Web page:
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Hatred in Iraq continues after the referee has departed

The U.S. role in the Iraq War (invasion & occupation) has stumbled to its end. The American referee has departed, and the Shia and Sunni are at it once again. The waste of our lives and treasure was essentially for naught.

It is easy to blame the team of Bush, Cheney, Rumsfeld, Rice, et al., for their fixation on nonexistent Iraqi weapons of mass destruction:

National Security Adviser Condoleezza Rice on Sept. 8, 2002: “We don’t want the smoking gun to be a mushroom cloud.”

Vice President Dick Cheney on March 16, 2003: “We believe [Saddam Hussein] has, in fact, reconstituted nuclear weapons.”

Defense Secretary Rumsfeld, when asked about weapons of mass destruction on March 30, 2003: “We know where they are. They’re in the area around Tikrit and Baghdad and east, west, south and north somewhat.”

But then there was Democratic Sen. John Kerry on Jan. 23, 2003: “And now he is miscalculating America’s response to his consistent grasp for weapons of mass destruction. So the threat of Saddam Hussein with weapons of mass destruction is real.”

1,500 years of hatred continues in the Middle East.

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Comments (2)

  1. Submitted by Neal Rovick on 06/19/2014 - 07:43 pm.

    the full quote from Kerry

    (quote)

    ….Second, without question, we need to disarm Saddam Hussein. He is a brutal, murderous dictator, leading an oppressive regime. We all know the litany of his offenses.

    He presents a particularly grievous threat because he is so consistently prone to miscalculation. He miscalculated an eight-year war with Iran. He miscalculated the invasion of Kuwait. He miscalculated America’s response to that act of naked aggression. He miscalculated the result of setting oil rigs on fire. He miscalculated the impact of sending scuds into Israel and trying to assassinate an American President. He miscalculated his own military strength. He miscalculated the Arab world’s response to his misconduct. And now he is miscalculating America’s response to his continued deceit and his consistent grasp for weapons of mass destruction.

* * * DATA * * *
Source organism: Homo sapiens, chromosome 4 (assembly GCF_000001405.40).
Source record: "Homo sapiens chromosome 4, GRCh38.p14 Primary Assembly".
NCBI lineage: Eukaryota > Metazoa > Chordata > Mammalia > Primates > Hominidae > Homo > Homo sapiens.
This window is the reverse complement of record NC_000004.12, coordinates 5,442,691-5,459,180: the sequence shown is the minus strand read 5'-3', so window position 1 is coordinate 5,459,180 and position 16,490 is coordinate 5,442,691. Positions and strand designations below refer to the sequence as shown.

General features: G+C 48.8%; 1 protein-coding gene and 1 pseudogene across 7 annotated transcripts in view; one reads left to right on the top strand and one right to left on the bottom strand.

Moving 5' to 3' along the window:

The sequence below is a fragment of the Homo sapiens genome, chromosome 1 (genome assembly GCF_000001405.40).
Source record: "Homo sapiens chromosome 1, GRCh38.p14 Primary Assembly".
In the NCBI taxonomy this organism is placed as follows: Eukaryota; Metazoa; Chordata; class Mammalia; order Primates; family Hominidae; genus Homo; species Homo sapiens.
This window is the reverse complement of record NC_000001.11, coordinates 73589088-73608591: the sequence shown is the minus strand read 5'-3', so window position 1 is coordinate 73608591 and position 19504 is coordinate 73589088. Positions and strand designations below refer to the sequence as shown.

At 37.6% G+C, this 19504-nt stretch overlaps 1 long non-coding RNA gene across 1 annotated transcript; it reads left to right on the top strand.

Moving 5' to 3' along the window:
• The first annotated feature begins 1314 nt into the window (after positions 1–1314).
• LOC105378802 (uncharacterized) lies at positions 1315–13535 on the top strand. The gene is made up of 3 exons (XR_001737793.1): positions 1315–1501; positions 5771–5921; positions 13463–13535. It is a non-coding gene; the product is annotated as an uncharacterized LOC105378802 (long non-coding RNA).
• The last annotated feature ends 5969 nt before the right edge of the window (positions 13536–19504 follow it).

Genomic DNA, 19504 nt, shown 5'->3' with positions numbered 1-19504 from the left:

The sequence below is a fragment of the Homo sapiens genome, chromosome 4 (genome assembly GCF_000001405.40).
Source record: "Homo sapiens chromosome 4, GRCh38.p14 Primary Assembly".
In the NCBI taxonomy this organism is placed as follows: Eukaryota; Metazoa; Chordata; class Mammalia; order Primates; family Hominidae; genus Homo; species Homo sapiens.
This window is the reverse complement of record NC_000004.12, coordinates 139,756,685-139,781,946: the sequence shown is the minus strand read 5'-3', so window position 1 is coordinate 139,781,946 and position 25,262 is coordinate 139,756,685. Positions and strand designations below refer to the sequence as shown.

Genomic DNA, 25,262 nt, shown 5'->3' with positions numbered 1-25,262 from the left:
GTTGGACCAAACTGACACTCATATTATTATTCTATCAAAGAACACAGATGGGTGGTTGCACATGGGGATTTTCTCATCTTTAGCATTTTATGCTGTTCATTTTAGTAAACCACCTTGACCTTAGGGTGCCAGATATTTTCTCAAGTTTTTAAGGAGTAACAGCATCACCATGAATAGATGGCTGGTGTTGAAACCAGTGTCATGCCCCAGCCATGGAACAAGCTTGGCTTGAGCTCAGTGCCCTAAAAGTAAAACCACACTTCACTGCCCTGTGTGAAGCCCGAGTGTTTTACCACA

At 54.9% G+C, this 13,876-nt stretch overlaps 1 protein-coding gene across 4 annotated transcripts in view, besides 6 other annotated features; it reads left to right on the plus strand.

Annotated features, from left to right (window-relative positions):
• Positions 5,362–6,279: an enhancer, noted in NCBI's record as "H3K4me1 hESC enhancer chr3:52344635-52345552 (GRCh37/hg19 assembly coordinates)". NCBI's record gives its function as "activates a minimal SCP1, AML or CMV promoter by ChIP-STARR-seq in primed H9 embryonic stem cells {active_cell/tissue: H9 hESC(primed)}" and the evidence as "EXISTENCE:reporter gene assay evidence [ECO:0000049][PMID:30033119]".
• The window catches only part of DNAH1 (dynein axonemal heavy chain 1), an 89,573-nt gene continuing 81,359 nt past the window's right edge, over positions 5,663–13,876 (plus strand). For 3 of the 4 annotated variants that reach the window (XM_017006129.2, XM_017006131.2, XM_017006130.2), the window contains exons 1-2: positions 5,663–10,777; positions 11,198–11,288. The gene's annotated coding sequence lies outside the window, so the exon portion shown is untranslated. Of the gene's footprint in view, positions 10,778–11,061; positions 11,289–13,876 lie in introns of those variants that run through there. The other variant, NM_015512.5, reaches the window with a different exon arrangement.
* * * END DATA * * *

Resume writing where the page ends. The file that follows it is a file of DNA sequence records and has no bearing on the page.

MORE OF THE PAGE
That is why the world, through the United Nations Security Council, has spoken with one voice, demanding that Iraq disclose its weapons programs and disarm.

    So the threat of Saddam Hussein with weapons of mass destruction is real, but it is not new. It has been with us since the end of the Persian Gulf War. Regrettably the current Administration failed to take the opportunity to bring this issue to the United Nations two years ago or immediately after September 11th, when we had such unity of spirit with our allies. When it finally did speak, it was with hasty war talk instead of a coherent call for Iraqi disarmament. And that made it possible for other Arab regimes to shift their focus to the perils of war for themselves rather than keeping the focus on the perils posed by Saddam’s deadly arsenal. Indeed, for a time, the Administration’s unilateralism, in effect, elevated Saddam in the eyes of his neighbors to a level he never would have achieved on his own, undermining America’s standing with most of the coalition partners which had joined us in repelling the invasion of Kuwait a decade ago.